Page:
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Contextualizing “Old” Museum Collections: The Case of Obsidian “Mirrors” at the Smithsonian’s National Museum of the American Indian
Anthropological museum collections are an important resource for academic and community-centered research. However, many museum collections have minimal or even lack contextual information. This study exhibits some of the protocols for consulting Indigenous heritage in museum settings and overcomes the challenges related to collections-based research. Recent studies of rectangular polished obsidian items found within museum collections have indicated that these objects were made by Mexican Indigenous artisans during the colonial period for European consumption. Nev¬ertheless, much of this research was not well-grounded within the discipline of anthro¬pology and therefore did not fully address the potential cultures or communities that manufactured these items and the Indigenous and colonial intersections under which they were produced and consumed. We interweave archaeological analytical techniques, provenance and techno-morphological analysis, including experimental archaeology with pre-Columbian archaeological studies, Mesoamerican art and iconogra¬phy, and historical sources to identify the culture(s) that manufactured rectangular obsidian tablets in the context of Indigenous and colonial entanglements in Mexico. This study in collections-based research contributes to the restoration of ancestral intel¬lectual knowledge and labor to Indigenous peoples that were erased through the process of coloniality, including museum practices of the nineteenth and twentieth centuries.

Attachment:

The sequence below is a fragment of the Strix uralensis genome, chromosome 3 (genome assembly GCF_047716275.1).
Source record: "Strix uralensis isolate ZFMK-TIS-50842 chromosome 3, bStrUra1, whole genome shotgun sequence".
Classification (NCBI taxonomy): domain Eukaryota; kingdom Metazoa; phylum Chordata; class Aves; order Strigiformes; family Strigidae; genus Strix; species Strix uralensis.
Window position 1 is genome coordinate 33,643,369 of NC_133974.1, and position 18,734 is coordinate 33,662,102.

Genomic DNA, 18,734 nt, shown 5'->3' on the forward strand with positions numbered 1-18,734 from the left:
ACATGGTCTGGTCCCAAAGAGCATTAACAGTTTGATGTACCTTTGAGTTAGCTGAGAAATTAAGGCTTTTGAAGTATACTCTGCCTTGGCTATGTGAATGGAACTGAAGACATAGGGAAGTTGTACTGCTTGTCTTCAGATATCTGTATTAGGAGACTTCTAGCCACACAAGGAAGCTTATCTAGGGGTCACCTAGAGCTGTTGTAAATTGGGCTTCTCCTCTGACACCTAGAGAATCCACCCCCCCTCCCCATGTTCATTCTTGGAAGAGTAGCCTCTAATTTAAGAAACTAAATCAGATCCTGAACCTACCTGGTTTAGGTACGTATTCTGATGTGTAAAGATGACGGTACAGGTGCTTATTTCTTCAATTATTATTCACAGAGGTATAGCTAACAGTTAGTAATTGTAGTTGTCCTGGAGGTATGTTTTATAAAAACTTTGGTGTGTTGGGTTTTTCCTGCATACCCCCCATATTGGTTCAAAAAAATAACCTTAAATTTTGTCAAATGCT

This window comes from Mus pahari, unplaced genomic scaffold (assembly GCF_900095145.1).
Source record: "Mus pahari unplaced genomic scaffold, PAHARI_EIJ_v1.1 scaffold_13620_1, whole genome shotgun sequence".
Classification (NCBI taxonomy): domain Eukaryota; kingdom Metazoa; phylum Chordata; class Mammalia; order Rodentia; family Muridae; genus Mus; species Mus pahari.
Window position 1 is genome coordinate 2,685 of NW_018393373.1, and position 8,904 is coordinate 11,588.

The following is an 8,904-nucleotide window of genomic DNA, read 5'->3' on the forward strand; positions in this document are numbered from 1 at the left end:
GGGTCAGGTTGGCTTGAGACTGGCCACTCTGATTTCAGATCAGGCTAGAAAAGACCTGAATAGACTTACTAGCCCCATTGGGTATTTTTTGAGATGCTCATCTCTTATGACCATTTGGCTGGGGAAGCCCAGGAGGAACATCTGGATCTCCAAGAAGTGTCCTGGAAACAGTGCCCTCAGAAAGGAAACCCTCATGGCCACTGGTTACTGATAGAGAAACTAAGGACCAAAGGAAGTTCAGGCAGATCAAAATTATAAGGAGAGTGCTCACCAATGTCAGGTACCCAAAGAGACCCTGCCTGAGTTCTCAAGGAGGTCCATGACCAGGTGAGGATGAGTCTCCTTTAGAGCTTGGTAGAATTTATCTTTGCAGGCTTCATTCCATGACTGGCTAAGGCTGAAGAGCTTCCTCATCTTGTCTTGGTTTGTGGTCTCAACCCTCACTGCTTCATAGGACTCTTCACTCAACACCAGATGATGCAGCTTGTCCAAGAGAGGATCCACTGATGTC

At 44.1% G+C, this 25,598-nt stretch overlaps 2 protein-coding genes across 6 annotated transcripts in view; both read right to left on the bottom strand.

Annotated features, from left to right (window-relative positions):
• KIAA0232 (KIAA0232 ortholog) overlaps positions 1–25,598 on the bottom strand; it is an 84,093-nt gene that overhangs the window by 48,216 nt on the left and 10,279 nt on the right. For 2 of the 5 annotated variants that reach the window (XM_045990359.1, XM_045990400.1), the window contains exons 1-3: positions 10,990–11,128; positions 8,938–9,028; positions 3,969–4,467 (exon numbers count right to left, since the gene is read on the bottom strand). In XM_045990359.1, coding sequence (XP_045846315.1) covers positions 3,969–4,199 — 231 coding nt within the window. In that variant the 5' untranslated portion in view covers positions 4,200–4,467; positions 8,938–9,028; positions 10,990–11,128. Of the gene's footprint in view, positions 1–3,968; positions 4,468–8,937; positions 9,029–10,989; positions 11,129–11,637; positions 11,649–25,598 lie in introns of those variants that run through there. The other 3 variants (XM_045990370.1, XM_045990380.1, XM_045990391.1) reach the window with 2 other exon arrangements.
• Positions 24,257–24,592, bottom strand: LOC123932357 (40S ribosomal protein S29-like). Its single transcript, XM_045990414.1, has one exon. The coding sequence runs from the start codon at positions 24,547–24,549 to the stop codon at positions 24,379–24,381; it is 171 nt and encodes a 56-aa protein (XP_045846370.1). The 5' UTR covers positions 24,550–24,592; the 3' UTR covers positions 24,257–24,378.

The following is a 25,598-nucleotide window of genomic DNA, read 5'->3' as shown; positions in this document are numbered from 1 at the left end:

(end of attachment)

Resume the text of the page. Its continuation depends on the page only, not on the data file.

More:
This free online program is sponsored by Desert Diamond Casinos.

Aug 6, 2022 11:00 AM in Arizona

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